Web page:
16. Dante

    Dante Moderator
    Staff Member

    Nov 19, 1998
    Binghamton, NY
    Club:
    Juventus FC
    Nat'l Team:
    United States
    brie, without a doubt I would. Crackers, well that's another story.

    Or I could just put a flag over her face and *#*#*#*# her for my country.
     
  17. GringoTex

    GringoTex Member

    Aug 22, 2001
    1301 miles de Texas
    Club:
    Tottenham Hotspur FC
    Nat'l Team:
    Bolivia
    The hottest thing to ever grace a Parisian screen.

    [​IMG]
     
  18. csc7

    csc7 New Member

    Jul 3, 2002
    DC
    yet further evidence that Axis Alex has no understanding of politics in foreign countries. hint, Chirac is a member of the conservative party in France. This guy is that party's response to the strong showing of the National Front candidate in the last presidential election.

    another hint for you, Blair is the leader of the Labour Party in the UK. That's the one on the left (center left now) of the UK political system.
     
  19. gildarkevin

    gildarkevin Member

    Aug 26, 2002
    Washington, DC
    In France the punishment is basically a misdemeanor. The law hasn't actually been invoked in France since De Gaulle left office, but there was a story about someone being arrested in 1954, I think, for yelling "hoo hoo" at his motorcade as it passed during a parade (in France, that is an insult -- I believe it's mimicking the sound of a goat).

    The fact that these so-called "insult laws" (in Spanish speaking countries they are known as "desacato") exist in more modern nations such as France are a continuing problem even if they are not enforced. They serve as an example to their former colonial republics who base their laws on their former masters. For instance, countries such as Senegal will point to France's law as justification for its own similar law. And then Senegal, which has nowhere near the same protections for freedom of expression or the press, will actually enforce that law, often only selectively. The laws may prohibit insult of anything from just the head of state, to the criticism of other officials, official symbols or the state itself.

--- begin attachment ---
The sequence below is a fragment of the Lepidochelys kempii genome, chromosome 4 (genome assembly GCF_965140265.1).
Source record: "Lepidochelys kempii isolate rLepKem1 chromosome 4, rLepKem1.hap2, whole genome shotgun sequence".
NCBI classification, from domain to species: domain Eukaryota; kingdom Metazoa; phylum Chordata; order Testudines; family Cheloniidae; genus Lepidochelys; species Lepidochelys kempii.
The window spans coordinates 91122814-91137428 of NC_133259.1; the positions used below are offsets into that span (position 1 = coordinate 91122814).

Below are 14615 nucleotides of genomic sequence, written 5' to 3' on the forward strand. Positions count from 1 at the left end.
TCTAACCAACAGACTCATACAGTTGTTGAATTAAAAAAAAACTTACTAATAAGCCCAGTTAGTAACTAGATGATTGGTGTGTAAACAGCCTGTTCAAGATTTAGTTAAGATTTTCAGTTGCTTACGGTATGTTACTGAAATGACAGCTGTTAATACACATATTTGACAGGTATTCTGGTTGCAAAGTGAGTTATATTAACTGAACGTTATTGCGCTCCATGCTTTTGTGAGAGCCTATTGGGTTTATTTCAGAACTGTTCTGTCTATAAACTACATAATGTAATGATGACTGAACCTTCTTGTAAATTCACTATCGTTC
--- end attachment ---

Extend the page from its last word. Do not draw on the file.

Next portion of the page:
The comparison to libel laws makes it easy to explain these horrid insult laws but it's not quite the same. First, many libel laws are civil in nature only, not criminal. Second, and more importantly, even when a country has criminal defamation on its books, there are minute differences. The most important is that usually truth is a defense in a criminal defamation prosecution -- if the statement is true, it's not defamatory (except in the US, where truth has to be proven by the plaintiff) However, insult laws prohibit even truthful statements that would tend to injure the official's reputation.

    In the US, prohibition of flag burning was indeed the closest thing we've ever had to this type of law (unless you count the Alien and Sedition Acts of 1798 or the Espionage Act of 1919, but both were before the "modern" era of First Amendment rights). And, of course, these laws were declared unconstitutional in two different cases in 1989 and 1990.

    It's really sad that we're trying to bring back the prohibition of flag burning with repeated attempts at a constitutional amendment when there are actual attempts in other countries to eradicate their insult laws, which is the actual step in the right direction.
     
  20. Sardinia

    Sardinia New Member

    Oct 1, 2002
    Sardinia, Italy, EU
    Let's go with french bashing.

    Being her corsican (so cousin) I own prelation rights.

    [​IMG]
     
  21. quicksand

    quicksand Member

    May 7, 2000
    Brooklyn
    Nat'l Team:
    United States
    Re: How quickly they forget. When it's convenient for them, of course.

    I didn't read that as "good right-wing" but as "good candidate who happens to be right wing."

    I first heard about it here:
    http://www.guardian.co.uk/france/story/0,11882,1082483,00.html
    Our good friend Sarkozy is considering invoking the law against a rap group.
     
  22. Mel Brennan

    Mel Brennan PLANITARCHIS' BANE

    Paris Saint Germain
    United States
    Apr 8, 2002
    Baltimore
    Club:
    Paris Saint Germain FC
    Nat'l Team:
    United States
    Next to her:

    [​IMG]